Tuesday, April 10, 2007

How to be an advocate

Sitting here with my headphones, listening to nothing at all, I realize that I don’t follow through with many things. Sometimes my interests change. Sometimes I’m lazy. Other times I just don’t know what I’m doing. It’s not that I’m not trying; it’s just that I don’t know the next step. Slightly over a year ago I embarked on a new path. I wasn’t going to just help myself. I was going to help others.

I’ve been putting the pieces together, looking at every angle, learning to use what is available to impact society – to leave the world better off than how I found it. Without picking an issue, I’d like to describe my thoughts on how to be an advocate. I haven’t quite found my issue yet. It might be cancer research. It might be global warming. It might be finding an end to hunger. The point is, that while spending time volunteering to ease the symptoms of certain problems, I haven’t devoted much, if anything, to eliminate these problems. I want to advocate for the elimination of problems. Big words, huh?

Well, they need to be bigger. An advocate needs to be heard. Louder still, folks. Not that being an advocate is like joining an exclusive club or anything, but certain professions carry with them some pretty loud voices. Think of journalists for instance. Lou Dobbs comes in pretty loud and clear when he criticizes illegal immigration. People stop and people listen. Politicians can often command an audience. Even celebrities, lauded by the masses, opine on political and social matters, resulting in news headlines and 30-second segments on the 24-hour news channels.

So you’ve become a journalist and want to advocate for an issue. What next? I’ll simply repeat what’s been said for many years: Stay on message! Be consistent with your message. Oftentimes people can become diverted by rhetoric, distracted by semantics, drawn into arguments on other matters. Be consistent. Advocate for a cause. Advocate for a solution. If you have to take some time to develop a white paper, consult with experts and bullet-proof your plan, then do so. An advocate needs to come well educated with a well thought-out plan in hand, armed with conviction and ready to withstand criticism.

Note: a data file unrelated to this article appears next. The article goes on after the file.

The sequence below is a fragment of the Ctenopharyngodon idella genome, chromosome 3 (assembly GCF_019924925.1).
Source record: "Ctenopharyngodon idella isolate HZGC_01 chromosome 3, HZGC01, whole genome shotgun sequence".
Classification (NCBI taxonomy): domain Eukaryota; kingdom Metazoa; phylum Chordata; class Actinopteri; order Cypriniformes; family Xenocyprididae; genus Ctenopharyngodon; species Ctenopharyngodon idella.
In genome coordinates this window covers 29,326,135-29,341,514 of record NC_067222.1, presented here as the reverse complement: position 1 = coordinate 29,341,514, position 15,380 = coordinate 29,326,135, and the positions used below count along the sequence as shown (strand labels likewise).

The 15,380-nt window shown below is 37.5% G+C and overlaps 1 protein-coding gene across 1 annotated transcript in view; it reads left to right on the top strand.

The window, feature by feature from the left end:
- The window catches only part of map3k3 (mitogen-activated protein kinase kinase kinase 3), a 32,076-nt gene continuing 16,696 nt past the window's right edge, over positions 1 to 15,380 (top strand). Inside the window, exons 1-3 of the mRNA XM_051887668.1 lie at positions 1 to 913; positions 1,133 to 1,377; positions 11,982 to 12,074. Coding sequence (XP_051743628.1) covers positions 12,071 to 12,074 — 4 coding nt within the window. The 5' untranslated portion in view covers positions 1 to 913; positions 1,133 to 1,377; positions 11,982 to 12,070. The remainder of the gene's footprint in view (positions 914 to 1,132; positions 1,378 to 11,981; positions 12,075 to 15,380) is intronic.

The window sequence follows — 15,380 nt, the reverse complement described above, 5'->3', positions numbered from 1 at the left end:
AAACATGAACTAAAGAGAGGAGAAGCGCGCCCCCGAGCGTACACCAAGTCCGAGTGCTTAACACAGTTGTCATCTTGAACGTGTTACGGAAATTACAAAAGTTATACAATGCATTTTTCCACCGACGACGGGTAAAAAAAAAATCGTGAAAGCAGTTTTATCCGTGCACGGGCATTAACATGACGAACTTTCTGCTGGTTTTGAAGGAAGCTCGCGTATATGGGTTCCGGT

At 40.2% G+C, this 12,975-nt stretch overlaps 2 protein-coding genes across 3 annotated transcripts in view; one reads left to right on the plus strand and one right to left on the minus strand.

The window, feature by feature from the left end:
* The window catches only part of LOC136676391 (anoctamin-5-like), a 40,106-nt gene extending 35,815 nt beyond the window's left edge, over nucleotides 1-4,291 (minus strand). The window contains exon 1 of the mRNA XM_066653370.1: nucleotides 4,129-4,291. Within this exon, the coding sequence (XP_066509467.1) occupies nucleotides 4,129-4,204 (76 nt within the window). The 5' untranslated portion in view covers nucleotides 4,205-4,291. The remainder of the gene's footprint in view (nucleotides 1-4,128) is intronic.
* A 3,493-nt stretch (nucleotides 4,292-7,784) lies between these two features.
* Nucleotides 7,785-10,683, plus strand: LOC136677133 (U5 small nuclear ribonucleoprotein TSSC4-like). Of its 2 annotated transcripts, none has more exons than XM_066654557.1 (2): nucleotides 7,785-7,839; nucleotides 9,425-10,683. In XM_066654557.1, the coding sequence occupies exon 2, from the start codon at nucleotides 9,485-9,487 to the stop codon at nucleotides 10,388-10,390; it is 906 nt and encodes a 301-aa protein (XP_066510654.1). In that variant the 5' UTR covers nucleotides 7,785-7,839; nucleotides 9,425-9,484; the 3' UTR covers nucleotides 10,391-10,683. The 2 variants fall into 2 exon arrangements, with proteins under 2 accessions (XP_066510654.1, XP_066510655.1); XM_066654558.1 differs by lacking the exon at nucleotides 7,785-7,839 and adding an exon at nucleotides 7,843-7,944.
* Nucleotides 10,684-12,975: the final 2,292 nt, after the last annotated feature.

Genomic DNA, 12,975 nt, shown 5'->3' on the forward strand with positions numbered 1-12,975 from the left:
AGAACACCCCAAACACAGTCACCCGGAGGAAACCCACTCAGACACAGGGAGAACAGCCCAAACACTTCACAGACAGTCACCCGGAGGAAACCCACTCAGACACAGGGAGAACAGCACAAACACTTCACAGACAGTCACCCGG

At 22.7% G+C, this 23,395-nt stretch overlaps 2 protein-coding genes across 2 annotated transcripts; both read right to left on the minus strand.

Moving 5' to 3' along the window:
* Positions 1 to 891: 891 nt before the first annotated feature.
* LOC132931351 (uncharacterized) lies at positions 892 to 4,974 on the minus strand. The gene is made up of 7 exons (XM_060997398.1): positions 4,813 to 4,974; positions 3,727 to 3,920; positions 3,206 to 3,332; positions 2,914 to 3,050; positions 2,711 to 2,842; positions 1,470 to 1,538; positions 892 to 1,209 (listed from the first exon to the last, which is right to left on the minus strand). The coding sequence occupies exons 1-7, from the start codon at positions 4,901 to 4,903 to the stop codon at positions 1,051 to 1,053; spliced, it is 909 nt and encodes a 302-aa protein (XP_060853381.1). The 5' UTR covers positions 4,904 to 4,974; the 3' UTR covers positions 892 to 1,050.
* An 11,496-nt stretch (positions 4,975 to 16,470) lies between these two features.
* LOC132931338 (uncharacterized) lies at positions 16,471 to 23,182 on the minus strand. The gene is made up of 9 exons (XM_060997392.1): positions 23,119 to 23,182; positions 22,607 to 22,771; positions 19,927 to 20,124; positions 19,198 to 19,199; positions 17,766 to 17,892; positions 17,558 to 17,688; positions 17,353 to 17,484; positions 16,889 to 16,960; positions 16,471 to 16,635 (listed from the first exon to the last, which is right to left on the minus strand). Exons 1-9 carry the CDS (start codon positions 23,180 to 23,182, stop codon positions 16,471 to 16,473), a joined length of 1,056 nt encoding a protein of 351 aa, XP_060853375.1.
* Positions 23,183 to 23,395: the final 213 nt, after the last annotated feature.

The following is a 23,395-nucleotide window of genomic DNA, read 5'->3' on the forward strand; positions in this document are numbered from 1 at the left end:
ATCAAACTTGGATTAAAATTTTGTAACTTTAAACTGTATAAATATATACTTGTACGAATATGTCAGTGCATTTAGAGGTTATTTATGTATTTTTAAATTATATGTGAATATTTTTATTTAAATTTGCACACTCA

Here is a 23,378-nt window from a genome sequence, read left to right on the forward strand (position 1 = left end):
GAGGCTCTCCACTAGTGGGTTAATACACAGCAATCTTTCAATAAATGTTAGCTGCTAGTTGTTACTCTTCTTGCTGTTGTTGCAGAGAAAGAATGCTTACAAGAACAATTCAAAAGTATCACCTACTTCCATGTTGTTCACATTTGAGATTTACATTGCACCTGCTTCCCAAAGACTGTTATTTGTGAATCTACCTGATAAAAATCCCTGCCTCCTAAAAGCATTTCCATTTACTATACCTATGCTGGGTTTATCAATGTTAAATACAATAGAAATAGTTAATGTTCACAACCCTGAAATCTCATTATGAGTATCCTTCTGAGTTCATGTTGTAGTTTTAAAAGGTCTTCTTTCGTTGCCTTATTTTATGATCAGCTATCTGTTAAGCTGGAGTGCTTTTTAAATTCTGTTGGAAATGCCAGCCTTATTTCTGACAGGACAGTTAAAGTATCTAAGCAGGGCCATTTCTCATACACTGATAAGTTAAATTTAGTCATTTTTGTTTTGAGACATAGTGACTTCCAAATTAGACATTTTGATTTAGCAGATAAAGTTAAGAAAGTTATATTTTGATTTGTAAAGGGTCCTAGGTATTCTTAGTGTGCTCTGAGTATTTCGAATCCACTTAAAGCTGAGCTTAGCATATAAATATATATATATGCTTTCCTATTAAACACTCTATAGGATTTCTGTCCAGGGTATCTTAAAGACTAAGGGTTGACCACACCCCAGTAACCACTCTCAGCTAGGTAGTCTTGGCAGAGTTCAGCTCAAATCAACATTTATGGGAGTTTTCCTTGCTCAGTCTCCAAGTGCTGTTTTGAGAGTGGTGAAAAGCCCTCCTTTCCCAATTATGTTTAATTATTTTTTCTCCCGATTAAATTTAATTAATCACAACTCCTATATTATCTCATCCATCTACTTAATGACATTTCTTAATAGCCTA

This leads me to my next piece of advice: know your enemy. Have you played Devil’s Advocate? Who opposes you? What is their motivation? Are there lobbyists ready to pounce? Be sure to think about their agenda and study their ideas. Come well-educated on not only your own plan, but your enemies’ as well. Know the differences. Know the similarities. In politics it is very rare that one side completely dominates another. Where is the common ground? Where can compromise be reached? You need to know your enemy.

This is real life. This is not a text book. In the past, what has worked? What didn’t? History is studied for a reason. Hitler didn’t know the history of war during the Russian winter and thus lost WWII (there were two other failed campaigns in the Russian winter – can you name them?). Study history. Study advocacy. This essay is just the beginning. Who knows, maybe your issue will be the same as mine. We may be on the same side. We may not. In any case, you better do your homework.


Andrew said...

I agree completely with what you say here. None of that flip-floppery of the Kerry days! No, I'm kidding of course. To advocate something specific you can not deviate from that or else you are then advocating something else, however I think that how you decide to advocate can change, e.g. if a commercial advocating the sale of wine in grocery stores in Massachusetts does not seem to be influencing enough people then you need to change tactics.

I think the advent of blogging is going to make a huge difference in the way politics is carried out because there will be so many opinions that are disseminated from so many diverse sources. Blogs such as this one that have a grand total of two readers (which is strange being there are three writers/editors) may not hold a lot of clout but even if there is a small group of people that read and agree with a post on this blog and then decide to discuss it with their friends or link to a post on their own blog then it may be possible to have a significant impact on whatever it is that is being advocated.

I can only think of Napoleon's retreat from Moscow as another example of a failed military attempt in Russia during its cold winters. What's the other?

Ian said...

You bring up a good point. I think one can change tactics while staying on message. Use of media should be comprehensive, targeted and flexible.

As far as the Russian Winter, I believe the other one was the Great Northern War between Sweden and Russia. I wrote a paper on it in high school but can't quite remember the details. I don't have a memory like Seth Lloyd. Man, that guy has some recall!

Anonymous said...

It is really inspiring to hear from the activists and advocates that are in the trenches fighting for change day in and day out and really make a difference. keep up the great blog guys!